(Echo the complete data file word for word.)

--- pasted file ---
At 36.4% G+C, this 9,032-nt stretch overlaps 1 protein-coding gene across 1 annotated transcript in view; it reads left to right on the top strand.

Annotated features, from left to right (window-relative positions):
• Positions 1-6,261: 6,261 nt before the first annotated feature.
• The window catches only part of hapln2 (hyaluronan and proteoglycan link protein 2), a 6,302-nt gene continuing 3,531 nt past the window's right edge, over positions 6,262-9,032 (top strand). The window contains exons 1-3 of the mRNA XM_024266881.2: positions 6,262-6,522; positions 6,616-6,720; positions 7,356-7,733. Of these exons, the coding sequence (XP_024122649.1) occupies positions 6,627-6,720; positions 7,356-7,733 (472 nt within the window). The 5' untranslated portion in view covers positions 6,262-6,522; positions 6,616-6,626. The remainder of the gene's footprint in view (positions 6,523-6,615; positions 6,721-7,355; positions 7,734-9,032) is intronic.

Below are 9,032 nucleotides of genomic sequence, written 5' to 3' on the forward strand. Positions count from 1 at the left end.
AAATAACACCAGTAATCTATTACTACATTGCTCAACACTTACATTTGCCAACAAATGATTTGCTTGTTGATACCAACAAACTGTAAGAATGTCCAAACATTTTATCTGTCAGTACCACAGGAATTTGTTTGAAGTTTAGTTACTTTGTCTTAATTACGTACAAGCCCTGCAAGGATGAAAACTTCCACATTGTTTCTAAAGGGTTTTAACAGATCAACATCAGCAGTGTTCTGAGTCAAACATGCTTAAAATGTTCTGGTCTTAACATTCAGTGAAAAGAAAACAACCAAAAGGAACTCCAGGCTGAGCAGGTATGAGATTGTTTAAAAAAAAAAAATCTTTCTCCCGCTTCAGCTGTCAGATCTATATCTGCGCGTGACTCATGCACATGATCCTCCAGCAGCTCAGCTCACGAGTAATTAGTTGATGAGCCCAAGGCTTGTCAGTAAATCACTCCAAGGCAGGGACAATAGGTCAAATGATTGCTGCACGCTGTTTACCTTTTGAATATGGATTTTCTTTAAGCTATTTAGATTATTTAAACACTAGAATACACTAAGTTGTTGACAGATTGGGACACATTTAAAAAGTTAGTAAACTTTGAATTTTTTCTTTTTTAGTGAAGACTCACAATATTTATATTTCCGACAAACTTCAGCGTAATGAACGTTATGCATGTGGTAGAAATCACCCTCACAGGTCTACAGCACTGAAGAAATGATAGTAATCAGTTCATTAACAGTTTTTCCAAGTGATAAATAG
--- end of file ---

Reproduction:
At 36.4% G+C, this 9,032-nt stretch overlaps 1 protein-coding gene across 1 annotated transcript in view; it reads left to right on the top strand.

Annotated features, from left to right (window-relative positions):
• Positions 1-6,261: 6,261 nt before the first annotated feature.
• The window catches only part of hapln2 (hyaluronan and proteoglycan link protein 2), a 6,302-nt gene continuing 3,531 nt past the window's right edge, over positions 6,262-9,032 (top strand). The window contains exons 1-3 of the mRNA XM_024266881.2: positions 6,262-6,522; positions 6,616-6,720; positions 7,356-7,733. Of these exons, the coding sequence (XP_024122649.1) occupies positions 6,627-6,720; positions 7,356-7,733 (472 nt within the window). The 5' untranslated portion in view covers positions 6,262-6,522; positions 6,616-6,626. The remainder of the gene's footprint in view (positions 6,523-6,615; positions 6,721-7,355; positions 7,734-9,032) is intronic.

Below are 9,032 nucleotides of genomic sequence, written 5' to 3' on the forward strand. Positions count from 1 at the left end.
AAATAACACCAGTAATCTATTACTACATTGCTCAACACTTACATTTGCCAACAAATGATTTGCTTGTTGATACCAACAAACTGTAAGAATGTCCAAACATTTTATCTGTCAGTACCACAGGAATTTGTTTGAAGTTTAGTTACTTTGTCTTAATTACGTACAAGCCCTGCAAGGATGAAAACTTCCACATTGTTTCTAAAGGGTTTTAACAGATCAACATCAGCAGTGTTCTGAGTCAAACATGCTTAAAATGTTCTGGTCTTAACATTCAGTGAAAAGAAAACAACCAAAAGGAACTCCAGGCTGAGCAGGTATGAGATTGTTTAAAAAAAAAAAATCTTTCTCCCGCTTCAGCTGTCAGATCTATATCTGCGCGTGACTCATGCACATGATCCTCCAGCAGCTCAGCTCACGAGTAATTAGTTGATGAGCCCAAGGCTTGTCAGTAAATCACTCCAAGGCAGGGACAATAGGTCAAATGATTGCTGCACGCTGTTTACCTTTTGAATATGGATTTTCTTTAAGCTATTTAGATTATTTAAACACTAGAATACACTAAGTTGTTGACAGATTGGGACACATTTAAAAAGTTAGTAAACTTTGAATTTTTTCTTTTTTAGTGAAGACTCACAATATTTATATTTCCGACAAACTTCAGCGTAATGAACGTTATGCATGTGGTAGAAATCACCCTCACAGGTCTACAGCACTGAAGAAATGATAGTAATCAGTTCATTAACAGTTTTTCCAAGTGATAAATAG